Dealers selling “as is” cars often emphasize the excellent condition and low price of the vehicle. Buyers see purchasing these vehicles as a money-saving option for those looking for an affordable used car.
But buying a car “as is” can also leave buyers with a car that does not work and no way to repair or replace it.
Knowing the laws surrounding “as is” car sales is the first step in protecting yourself from purchasing a malfunctioning or damaged vehicle. This includes understanding what constitutes an “as is” car sale, the protections offered to buyers under federal and state laws, and the exceptions to these laws. Many warranty laws cover new and used vehicles, even if the buyer purchases the vehicle “as is.” If the car breaks down during the warranty period, the buyer may be entitled to receive compensation, such as a replacement vehicle or a refund.
Robison Lemon Law Group, LLC, represents clients who purchase vehicles that become inoperable or require repeated repairs for the same issues shortly after the clients receive the car. We help eligible clients receive compensation, such as a replacement vehicle or a refund, under state and federal lemon laws. Our experienced lemon law attorneys advocate for clients and help them understand and assert their legal rights.
What Is An “As Is” Car Sale?
In an “as is” car sale, the buyer typically purchases a used vehicle in its current condition regardless of its known and unknown damages and defects. Often, when a buyer purchases a used vehicle in an “as is” car sale, the buyer may absolve the seller of any responsibility to repair or replace any damaged or defective parts. In other words, the buyer forfeits their right to complain if there are any issues with the vehicle unless the seller gives the buyer a warranty that covers the car.
Vehicles sold “as is” are typically sold without any type of warranty. Because of this, many people use the term “as is” alongside the phrase “no warranty.” If the buyer purchases the vehicle without any express or written warranty, the buyer may not have a legal recourse to receive compensation for repairing or replacing their vehicle.
However, just because someone buys a car “as is” does not automatically mean the car does not come with a warranty. In some cases, buyers may purchase a vehicle with visible damage that a warranty does not cover, but the car later experiences a malfunction or defect that an express or implied warranty does cover. This is why it is so important to know about the different types of auto-dealer fraud, such as odometer rollback.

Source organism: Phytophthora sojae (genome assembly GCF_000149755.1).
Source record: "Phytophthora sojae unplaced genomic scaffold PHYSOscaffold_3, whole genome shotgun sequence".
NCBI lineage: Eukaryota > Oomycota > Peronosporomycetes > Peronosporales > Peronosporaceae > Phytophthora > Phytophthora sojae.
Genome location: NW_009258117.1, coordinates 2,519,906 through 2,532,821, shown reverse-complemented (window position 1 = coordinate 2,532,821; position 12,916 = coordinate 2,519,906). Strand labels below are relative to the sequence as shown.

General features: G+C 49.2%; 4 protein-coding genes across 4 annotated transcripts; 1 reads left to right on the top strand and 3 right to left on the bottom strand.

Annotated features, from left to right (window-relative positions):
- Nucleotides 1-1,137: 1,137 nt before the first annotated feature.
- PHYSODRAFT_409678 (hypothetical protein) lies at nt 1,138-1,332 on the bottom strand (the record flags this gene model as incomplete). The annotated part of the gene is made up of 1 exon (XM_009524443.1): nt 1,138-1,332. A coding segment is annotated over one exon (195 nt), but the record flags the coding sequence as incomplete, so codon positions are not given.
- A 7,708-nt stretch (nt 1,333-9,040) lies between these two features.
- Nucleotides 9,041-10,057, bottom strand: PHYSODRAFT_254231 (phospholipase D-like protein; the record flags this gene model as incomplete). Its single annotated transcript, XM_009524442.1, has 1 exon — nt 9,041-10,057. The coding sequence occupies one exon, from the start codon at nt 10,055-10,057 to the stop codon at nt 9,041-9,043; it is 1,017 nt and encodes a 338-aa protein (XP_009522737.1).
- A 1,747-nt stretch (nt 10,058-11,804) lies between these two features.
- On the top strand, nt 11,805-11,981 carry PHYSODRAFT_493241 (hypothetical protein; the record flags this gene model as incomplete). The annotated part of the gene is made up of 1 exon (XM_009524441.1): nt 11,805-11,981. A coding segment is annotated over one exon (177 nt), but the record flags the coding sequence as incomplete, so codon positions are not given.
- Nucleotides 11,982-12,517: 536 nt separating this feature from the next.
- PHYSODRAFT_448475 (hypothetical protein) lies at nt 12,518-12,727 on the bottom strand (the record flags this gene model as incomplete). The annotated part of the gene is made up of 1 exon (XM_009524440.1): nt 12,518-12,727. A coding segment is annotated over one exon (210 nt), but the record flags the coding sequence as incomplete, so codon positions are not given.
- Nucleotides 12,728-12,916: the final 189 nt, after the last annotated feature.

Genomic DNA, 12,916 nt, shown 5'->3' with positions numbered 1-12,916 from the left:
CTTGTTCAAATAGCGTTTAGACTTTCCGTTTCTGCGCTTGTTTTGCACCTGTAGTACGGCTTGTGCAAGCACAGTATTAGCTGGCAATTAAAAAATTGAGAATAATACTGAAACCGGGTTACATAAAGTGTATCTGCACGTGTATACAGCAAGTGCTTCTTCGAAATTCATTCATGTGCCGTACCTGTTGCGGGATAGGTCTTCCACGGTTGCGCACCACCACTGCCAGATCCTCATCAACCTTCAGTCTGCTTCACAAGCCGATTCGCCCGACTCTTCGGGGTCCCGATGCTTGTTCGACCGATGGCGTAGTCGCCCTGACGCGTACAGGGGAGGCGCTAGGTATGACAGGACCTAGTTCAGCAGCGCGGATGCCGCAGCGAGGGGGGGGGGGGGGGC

What Are the Protections Under Federal Lemon Law For As Is Cars?
To qualify under the federal lemon law, known as the Magnuson-Moss Warranty Act, a car must have a substantial defect that affects the value or safety of the vehicle. In addition, the consumer must unsuccessfully attempt to repair the defect (such as a bad axle) an unreasonable amount of times, usually defined as three or more. Alternatively, the Magnuson-Moss Warranty Act may consider a car to be a lemon if it is out of commission for an unreasonable length of time (typically, 20 days or more).
The number of repair attempts is cumulative, so if a car has multiple defects that require multiple trips to the dealership or manufacturers, the car may be a lemon. Once a car qualifies as a lemon, the buyer may be eligible to receive a refund or replacement vehicle.
Buyers of “as is” cars most likely have protection under the federal lemon law if they purchased their used vehicle under warranty or signed a contract that attests to the condition of the “as is” vehicle. Under the Magnuson-Moss Warranty Act, sellers cannot deny (disclaim) or modify an implied warranty if they sold the vehicle under an express warranty.
What Are Different Kinds of Car Warranties?
There are two main categories of warranties involving car sales: implied warranties and express warranties. An implied warranty is not necessarily in writing but comes from statements made by the dealer about the vehicle or implied as part of the sale. In contrast, an express warranty is a written promise to the consumer regarding the vehicle’s condition, what the dealer promises to do if a defect arises, and other statements. In many cases, buyers have an implied and express warranty for their vehicle, which may entitle them to receive compensation if the vehicle breaks down within a certain period of time after the buyer buys or drives the car.
An implied warranty is also known as a “warranty of merchantability,” which is a promise from the seller that the product will work as it should. The promise usually does not have to be in writing to be enforceable. The idea behind an implied warranty is that consumers only purchase goods that are in decent condition and fit for their intended purpose. In other words, when you buy a car to go to and from work, you typically expect the car to operate as advertised and be safe to drive.
The extent of the implied warranties often depends on the surrounding circumstances. For example, let’s say the buyer leads the dealer to believe they are only purchasing the car for scrap metal or parts. During the conversation between the dealer and the buyer, the dealer does not imply the vehicle is good for anything beyond being used for parts. In fact, the car has visible damage and does not even start when the buyer or dealer puts the keys in.
If the buyer purchases the vehicle, they may not have a claim that the dealer breached a warranty. Both parties were under the impression that the vehicle was not operable and that the buyer was only purchasing the vehicle for scrap metal. The fact that it does not work aligns with the representations made by the dealer and may not constitute a surprise or defect later on.
In contrast, let’s say the buyer talked about wanting to purchase the car to drive their kids to school and soccer practice and run household errands. If the dealer makes the buyer believe the car is fit for that purpose and there are no obvious signs that the car is inoperable, there may be a breach of an implied warranty if the car breaks down.